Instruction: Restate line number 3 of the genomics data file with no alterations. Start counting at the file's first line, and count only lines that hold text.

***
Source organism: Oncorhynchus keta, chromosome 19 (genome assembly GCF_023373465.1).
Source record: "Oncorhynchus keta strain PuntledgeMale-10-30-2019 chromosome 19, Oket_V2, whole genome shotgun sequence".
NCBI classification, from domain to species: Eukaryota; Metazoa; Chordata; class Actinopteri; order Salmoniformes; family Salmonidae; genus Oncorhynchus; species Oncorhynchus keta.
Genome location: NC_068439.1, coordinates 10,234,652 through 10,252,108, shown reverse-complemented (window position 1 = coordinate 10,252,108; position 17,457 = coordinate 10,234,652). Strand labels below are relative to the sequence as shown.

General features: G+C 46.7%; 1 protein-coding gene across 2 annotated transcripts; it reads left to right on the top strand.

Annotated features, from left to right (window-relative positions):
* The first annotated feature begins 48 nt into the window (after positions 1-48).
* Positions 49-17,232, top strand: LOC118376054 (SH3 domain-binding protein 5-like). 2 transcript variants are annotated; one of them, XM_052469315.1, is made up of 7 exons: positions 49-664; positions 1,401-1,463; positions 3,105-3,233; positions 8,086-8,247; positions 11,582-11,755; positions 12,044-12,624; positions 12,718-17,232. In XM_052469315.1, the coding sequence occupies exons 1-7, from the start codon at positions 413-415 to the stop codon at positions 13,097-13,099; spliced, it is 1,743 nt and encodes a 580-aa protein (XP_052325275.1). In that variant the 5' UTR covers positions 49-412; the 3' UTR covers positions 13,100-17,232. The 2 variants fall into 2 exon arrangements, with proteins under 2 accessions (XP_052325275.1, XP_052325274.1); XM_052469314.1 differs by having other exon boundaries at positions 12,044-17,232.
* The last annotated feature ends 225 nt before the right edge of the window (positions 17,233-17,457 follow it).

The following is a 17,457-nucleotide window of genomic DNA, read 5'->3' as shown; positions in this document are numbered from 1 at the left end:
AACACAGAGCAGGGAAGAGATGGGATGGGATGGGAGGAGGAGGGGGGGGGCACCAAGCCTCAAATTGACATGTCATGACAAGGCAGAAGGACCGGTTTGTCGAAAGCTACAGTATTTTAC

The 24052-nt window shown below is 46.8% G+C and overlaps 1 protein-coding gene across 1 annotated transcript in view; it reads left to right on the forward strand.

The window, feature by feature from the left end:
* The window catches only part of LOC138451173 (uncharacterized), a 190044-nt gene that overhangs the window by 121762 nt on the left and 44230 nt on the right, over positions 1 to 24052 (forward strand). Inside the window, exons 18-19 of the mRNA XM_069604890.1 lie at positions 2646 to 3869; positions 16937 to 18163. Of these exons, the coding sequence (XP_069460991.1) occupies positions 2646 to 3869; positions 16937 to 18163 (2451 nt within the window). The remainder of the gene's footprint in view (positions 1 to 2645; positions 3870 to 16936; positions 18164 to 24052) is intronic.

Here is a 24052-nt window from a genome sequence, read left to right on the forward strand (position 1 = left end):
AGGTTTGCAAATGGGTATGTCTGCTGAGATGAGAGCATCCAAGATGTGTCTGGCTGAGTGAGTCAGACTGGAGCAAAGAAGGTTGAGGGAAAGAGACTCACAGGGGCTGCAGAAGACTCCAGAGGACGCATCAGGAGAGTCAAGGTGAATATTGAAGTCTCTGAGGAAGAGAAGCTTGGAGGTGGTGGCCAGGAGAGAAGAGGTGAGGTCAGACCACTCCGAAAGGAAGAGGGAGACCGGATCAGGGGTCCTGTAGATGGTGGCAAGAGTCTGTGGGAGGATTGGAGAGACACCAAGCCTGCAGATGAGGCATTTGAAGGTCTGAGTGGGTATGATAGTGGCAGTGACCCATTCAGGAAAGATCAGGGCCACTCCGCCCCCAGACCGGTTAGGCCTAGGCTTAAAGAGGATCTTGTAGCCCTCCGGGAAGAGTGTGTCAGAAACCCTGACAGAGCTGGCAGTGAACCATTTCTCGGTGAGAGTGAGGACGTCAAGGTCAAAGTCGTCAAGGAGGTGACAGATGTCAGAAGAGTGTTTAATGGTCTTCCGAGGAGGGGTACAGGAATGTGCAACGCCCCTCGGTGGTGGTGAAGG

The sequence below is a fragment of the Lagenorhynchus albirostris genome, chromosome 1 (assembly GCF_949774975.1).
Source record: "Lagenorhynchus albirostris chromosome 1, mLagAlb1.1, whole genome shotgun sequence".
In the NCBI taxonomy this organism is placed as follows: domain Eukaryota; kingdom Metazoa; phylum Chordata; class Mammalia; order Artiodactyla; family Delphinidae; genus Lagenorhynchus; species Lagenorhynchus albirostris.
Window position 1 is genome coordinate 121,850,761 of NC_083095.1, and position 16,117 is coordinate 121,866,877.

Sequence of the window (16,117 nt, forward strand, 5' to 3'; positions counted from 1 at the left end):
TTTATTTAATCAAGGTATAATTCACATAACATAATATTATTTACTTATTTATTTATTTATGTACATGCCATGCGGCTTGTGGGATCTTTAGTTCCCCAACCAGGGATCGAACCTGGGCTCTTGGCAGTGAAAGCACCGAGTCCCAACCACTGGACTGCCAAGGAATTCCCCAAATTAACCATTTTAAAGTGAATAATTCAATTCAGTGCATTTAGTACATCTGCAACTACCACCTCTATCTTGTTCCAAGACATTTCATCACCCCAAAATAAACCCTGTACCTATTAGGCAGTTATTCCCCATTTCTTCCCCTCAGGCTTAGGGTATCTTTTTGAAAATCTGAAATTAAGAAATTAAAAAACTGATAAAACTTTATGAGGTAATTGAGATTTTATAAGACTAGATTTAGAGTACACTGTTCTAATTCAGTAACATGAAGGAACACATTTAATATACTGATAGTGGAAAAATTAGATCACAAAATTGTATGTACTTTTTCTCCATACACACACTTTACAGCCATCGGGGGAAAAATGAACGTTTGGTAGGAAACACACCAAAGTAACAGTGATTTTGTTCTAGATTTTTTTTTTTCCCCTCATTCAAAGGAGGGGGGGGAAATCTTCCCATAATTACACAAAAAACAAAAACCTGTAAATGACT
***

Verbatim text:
NCBI classification, from domain to species: Eukaryota; Metazoa; Chordata; class Actinopteri; order Salmoniformes; family Salmonidae; genus Oncorhynchus; species Oncorhynchus keta.